Some commentators have seen the logging ban as showing a paradigm shift from China's "war against nature" (Shapiro 2001) during the Mao era (1949-1978) to "waking up to the environment" (Lang 2002). Although the ban is significant, it also draws on earlier large-scale precedents to manage the environment (Perdue 1987; Elvin 2004; Marks 2012). In contemporary popular and academic literature, China has often been portrayed as the "Bad Earth," a place of ecological degradation where environmental concern is relatively absent (Smil 1993; Economy 2004). Yet, it should be remembered that, especially from the 1950s through the 1980s, China was well-regarded by several international organisations, such as the Food and Agriculture Organization (FAO) as a global model for ecological pest control, wide-scale water and soil conservation, and tree-planting (Richardson 1990; Schmalzer 2009). In some ways, then, the tenor of the logging ban as a sweeping campaign enjoining people to plant trees to help conserve soil and water, resonates with many earlier projects in China's often now-forgotten recent past.

The logging ban's stimulus to the matsutake economy

Northern Yunnan, China's main site for matsutake, was deeply affected by the logging ban. Around the time of the ban, in the late 1980s, the matsutake market had been slowly expanding, but it remained relatively insignificant compared to other sources of income such as logging. In some locales, forestry provided over 90% of local government revenues. The ban, by shutting down state-supported sawmills, lead to a rapid drop in logging, thus largely de-commodifying standing trees as lumber. 4 Yet, it also triggered a scramble by members of the local government, as well as local citizens, to find new possibilities that could substitute for lumber revenues, including trying to profit from recently established forms of ethnic tourism and the matsutake economy. The logging ban, therefore, led to a decrease in the commodification of trees and an increase in the commodification of mushrooms, and in particular an increased interest in matsutake. This mushroom became part of governmental plans at multiple scales-making it into a boundary object, of interest to officials, pickers, dealers, conservationists, and others.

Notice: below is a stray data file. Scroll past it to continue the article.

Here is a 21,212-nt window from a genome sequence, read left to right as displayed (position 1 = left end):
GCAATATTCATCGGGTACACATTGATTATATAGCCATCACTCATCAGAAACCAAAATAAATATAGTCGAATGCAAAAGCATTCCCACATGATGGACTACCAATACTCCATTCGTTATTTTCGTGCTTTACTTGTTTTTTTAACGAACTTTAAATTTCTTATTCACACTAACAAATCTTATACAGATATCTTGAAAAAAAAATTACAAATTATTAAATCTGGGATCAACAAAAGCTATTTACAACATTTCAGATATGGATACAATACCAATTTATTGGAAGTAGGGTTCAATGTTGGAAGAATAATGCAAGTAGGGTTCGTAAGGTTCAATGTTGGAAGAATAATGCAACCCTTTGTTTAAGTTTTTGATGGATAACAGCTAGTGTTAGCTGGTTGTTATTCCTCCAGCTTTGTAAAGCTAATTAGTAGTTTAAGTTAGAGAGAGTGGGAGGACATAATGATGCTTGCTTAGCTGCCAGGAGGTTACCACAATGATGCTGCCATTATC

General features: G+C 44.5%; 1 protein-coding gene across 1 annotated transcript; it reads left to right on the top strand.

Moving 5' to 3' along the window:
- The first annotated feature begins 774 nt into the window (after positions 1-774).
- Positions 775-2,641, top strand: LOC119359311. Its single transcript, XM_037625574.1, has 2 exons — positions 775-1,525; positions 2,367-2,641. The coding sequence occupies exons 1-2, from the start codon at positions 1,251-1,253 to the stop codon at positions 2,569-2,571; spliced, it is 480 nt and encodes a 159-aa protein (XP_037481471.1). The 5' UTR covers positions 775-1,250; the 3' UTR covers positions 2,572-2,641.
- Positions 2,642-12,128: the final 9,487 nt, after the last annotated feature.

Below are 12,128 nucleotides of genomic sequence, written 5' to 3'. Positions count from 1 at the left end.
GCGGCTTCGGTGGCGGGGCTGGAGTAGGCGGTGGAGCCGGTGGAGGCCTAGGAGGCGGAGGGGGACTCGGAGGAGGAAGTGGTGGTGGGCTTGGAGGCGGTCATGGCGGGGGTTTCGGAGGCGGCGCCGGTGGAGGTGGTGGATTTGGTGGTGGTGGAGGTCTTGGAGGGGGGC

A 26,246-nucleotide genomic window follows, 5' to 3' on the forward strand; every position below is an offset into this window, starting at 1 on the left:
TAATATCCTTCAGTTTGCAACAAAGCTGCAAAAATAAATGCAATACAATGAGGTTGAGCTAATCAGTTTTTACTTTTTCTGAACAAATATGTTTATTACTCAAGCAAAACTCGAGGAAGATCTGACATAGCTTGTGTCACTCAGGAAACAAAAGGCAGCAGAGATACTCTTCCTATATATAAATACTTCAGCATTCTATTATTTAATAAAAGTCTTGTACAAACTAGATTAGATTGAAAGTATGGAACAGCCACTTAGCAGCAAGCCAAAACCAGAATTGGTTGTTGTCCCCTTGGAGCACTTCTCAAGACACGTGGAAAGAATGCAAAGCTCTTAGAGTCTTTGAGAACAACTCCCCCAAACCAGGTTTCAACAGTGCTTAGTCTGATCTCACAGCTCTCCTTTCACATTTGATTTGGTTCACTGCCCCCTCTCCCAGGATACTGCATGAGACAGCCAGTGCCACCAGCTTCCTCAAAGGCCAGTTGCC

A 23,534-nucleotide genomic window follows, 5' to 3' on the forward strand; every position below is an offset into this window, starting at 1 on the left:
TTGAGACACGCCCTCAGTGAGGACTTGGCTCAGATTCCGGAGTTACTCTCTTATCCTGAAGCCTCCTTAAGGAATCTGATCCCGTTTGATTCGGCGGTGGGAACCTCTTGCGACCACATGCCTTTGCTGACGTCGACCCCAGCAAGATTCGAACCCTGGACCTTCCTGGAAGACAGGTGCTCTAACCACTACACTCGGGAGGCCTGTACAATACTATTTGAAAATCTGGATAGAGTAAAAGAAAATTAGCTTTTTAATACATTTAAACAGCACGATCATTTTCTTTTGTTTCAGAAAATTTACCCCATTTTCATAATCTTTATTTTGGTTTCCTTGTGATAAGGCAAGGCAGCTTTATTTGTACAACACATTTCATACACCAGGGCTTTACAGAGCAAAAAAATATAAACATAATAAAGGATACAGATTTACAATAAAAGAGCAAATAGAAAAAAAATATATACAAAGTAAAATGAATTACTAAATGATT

In the late 1990s, transnational environmental organisations, such as The Nature Conservancy came to China, and joined the World Wildlife Fund in Northwest Yunnan. These non-governmental organisations (NGOs) took advantage of the difficulties created by the logging ban to initiate new projects. Their promotion of matsutake harvesting as an alternative to logging might look like a project of neoliberal environmentalism that strives to increase commodification, but these groups also worried about its ecological sustainability. Pickers and dealers had known that many of the matsutake were harvested quite young, at a stage referred to as "buttons." Matsutake only grow in very particular settings, and are not evenly dispersed, and so pickers tend to congregate in these settings. As many pickers walk over the same area, they would pick the small ones, because they knew that others would do the same. In the late 1990s, the button harvest attracted the attention of NGO staff and local officials who were increasingly concerned about the mushroom's economic and ecological sustainability.

Conservationists expressed concern about harvesting the buttons in terms of biological conservation-they worried that harvest levels might be decreasing the available stock, and that if picked immature there would be no spores to germinate for subsequent crops. Officials and pickers mainly saw this as a problem of lost revenue, as these small mushrooms might weigh only one fifth as much as a mature specimen. Japanese didn't want buttons, and so dealers started building a domestic market for them, but only offered a low price. As the mushrooms were sold by weight, so those left to grow in the ground could generate more wealth, providing they were picked before the became overly mature. Whereas in the initial harvests, there were less pickers in the forest so that more mushrooms would mature, by the late 1990s increasing numbers of pickers meant that some pickers, dealers, officials, and conservationists began to invoke the concept made famous by Garret Hardin-the "tragedy of the commons" (1968). Many others disagreed with this concept, however, but the "matsutake wars" (Yeh 2000) stimulated new interests and claims around property and property rights in places where the matsutake grew abundantly.